Our two presidential candidates put aside their campaigns on a significant day last week-September 11-to focus on a movement they both heartily support: public service. Their efforts focused national attention for a few moments on a stark and pressing reality. The staggering challenges we face cannot be solved by government alone; they require the collective commitment of citizens from all walks of life.
As someone who enjoys a continuing and rewarding interaction with our younger generation, I am happy to report that these young people are ahead of our candidates on this one. Our college students get it.
In higher education, we have been witnessing a growing desire among students to make a difference in the community-ranging from neighborhood tutoring programs to campaigns for refugee rights. College students have helped to rebuild New Orleans after the ravages of Katrina and feed the homeless in our nation's cities through programs such as the Campus Kitchens Project, which has served and distributed more than 715,000 meals throughout the country. At Gettysburg, students spend more than 20,000 hours a year working in the community.
This experience with service learning develops our students' commitment to society and helps them to understand and address the underlying issues that have created social injustice. Beyond the good students do for others, they also learn how to maximize the work of teams, how to lead, how to engage with people who come from cultures different from their own, how to solve challenging problems, and how to communicate effectively with people who have a different world view-all skills that benefit the communities in which they work, enrich the students' educational experience, and have the potential to lead to a lifelong commitment to public service.
The importance of service is close to the heart of our nation's liberal arts institutions. Although only three percent of U.S. bachelor degree students graduate from liberal arts colleges, these graduates are more highly represented in such organizations as the Peace Corps. Gettysburg's graduates are well represented in Teach for America and Americorps as well as the Peace Corps, and we count the former heads of UNICEF, the Peace Corps, the NAACP, and Lutheran World Relief among our alumni.
Barack Obama himself attended a liberal arts college. He spent two years at Occidental College in California before transferring to Columbia University. Although his official biographies often skip over his Occidental years, he told a commencement audience last spring, it was at Occidental that he began to see the connection between public policy and the lives of everyday people, which sparked his passion for politics.
It is a passion we continue to see on campus. Although polls show that confidence in our government is nearing an all-time low, this year's campaign season has borne witness to a resurgence of youthful activism. Students feel like they can make a difference.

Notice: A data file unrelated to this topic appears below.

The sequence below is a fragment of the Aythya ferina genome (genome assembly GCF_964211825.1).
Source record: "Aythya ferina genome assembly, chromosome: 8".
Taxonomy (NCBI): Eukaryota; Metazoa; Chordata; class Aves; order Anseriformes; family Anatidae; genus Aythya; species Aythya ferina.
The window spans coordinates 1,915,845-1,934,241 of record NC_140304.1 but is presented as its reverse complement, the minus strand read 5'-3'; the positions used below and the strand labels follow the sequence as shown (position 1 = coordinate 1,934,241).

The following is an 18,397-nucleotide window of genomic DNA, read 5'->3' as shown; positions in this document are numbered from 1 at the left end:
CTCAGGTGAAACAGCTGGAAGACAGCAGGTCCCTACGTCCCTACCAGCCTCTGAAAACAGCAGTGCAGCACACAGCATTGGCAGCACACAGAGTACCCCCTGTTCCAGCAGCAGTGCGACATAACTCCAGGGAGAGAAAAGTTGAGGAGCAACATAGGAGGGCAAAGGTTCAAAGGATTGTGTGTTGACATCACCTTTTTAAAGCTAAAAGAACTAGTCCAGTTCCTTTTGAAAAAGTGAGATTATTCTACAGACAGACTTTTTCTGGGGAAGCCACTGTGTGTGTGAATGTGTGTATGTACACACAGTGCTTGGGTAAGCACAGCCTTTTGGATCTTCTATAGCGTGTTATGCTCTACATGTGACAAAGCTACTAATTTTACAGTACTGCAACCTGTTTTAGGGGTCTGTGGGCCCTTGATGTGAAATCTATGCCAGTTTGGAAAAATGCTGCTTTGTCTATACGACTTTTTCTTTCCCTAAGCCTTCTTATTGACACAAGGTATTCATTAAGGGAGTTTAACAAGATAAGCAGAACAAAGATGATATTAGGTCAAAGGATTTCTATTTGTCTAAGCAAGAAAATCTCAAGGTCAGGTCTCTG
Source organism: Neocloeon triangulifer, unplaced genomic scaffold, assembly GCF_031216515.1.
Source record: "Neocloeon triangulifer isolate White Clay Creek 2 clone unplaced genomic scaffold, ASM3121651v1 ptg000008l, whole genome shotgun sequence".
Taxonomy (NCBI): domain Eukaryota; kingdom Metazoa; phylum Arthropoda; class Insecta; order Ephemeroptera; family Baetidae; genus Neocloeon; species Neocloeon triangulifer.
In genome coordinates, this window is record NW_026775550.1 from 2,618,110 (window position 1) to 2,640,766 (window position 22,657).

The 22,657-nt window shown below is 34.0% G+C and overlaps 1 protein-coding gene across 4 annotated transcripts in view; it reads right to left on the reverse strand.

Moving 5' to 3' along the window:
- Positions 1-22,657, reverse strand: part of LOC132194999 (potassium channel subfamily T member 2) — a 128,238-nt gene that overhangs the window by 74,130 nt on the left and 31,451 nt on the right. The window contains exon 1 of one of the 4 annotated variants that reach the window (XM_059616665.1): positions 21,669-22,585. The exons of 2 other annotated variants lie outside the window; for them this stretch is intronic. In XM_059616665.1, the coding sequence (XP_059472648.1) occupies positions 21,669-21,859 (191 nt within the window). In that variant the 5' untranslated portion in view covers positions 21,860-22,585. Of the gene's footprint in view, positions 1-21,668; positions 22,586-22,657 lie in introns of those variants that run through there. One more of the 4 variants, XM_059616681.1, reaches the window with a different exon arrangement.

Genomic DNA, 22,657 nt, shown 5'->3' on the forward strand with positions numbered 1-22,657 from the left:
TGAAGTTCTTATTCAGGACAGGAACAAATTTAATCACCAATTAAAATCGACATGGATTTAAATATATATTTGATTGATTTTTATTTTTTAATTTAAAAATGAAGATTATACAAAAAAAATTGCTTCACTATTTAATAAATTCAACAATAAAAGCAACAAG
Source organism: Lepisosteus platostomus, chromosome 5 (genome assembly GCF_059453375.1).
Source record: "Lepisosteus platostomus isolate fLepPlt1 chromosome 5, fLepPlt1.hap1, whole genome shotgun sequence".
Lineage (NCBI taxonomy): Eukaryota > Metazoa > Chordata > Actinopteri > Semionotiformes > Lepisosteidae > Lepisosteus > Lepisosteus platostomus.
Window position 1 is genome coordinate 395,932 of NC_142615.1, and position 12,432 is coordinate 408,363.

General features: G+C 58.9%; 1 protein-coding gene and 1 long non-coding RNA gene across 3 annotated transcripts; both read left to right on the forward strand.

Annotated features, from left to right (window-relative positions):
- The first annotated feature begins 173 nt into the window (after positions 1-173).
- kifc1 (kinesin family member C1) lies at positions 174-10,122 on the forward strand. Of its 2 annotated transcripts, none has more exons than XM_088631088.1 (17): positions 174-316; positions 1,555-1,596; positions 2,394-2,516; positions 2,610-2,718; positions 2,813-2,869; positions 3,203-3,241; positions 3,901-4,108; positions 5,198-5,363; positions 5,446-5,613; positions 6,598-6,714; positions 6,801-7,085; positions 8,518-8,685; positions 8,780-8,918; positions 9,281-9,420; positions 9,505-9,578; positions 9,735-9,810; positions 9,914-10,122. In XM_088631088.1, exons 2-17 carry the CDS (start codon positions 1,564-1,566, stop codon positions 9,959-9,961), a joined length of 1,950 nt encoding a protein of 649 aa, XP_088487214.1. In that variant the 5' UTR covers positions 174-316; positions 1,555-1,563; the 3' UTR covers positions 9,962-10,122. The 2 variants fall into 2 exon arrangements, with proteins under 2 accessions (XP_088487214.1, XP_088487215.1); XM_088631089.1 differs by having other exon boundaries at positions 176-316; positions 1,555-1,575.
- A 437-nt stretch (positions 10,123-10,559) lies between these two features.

That enthusiasm is shared by individuals well versed in the ways of government such as former Supreme Court Justice Sandra Day O'Connor who told the Gettysburg College graduating class of 2008: "The individual can make things happen... Whether the individual acts in the legal, governmental, or private realm, remember a single person can meaningfully affect what some consider to be an uncaring world."
I would not have spent my career in higher education if I were not a firm believer in the power of the individual. American higher education was grounded in the creation of an engaged citizenry. In 1837 Horace Mann argued that universal education was not only a safeguard of democracy, but also an essential tool of social justice. John F. Kennedy's famous call to service: "Ask not what your country can do for you - ask what you can do for your country' struck a chord among the post-war generation, but two decades later, in the 1980s, interest in public service waned. Now that interest has returned, and we - the older generation, the educators - must not let it slip away.
We have the responsibility to teach our students how to translate what they learn into meaningful contributions to their professions, their communities, and to the world. We must actively search for ways to spark a capacity for action that will contribute to the greater good.
We believe the value of an education is measured by what graduates do with their lives. Making the world a better place may sound like a platitude, but there have been few times in our nation's history when we have needed the help of all Americans more. I applaud both Senator McCain and Obama's efforts to encourage young people, our nation's best and brightest, to get involved.
And I applaud our young people for recognizing the challenge - and accepting it.
Dr. Janet Morgan Riggs is the interim president of Gettysburg College and a professor of psychology.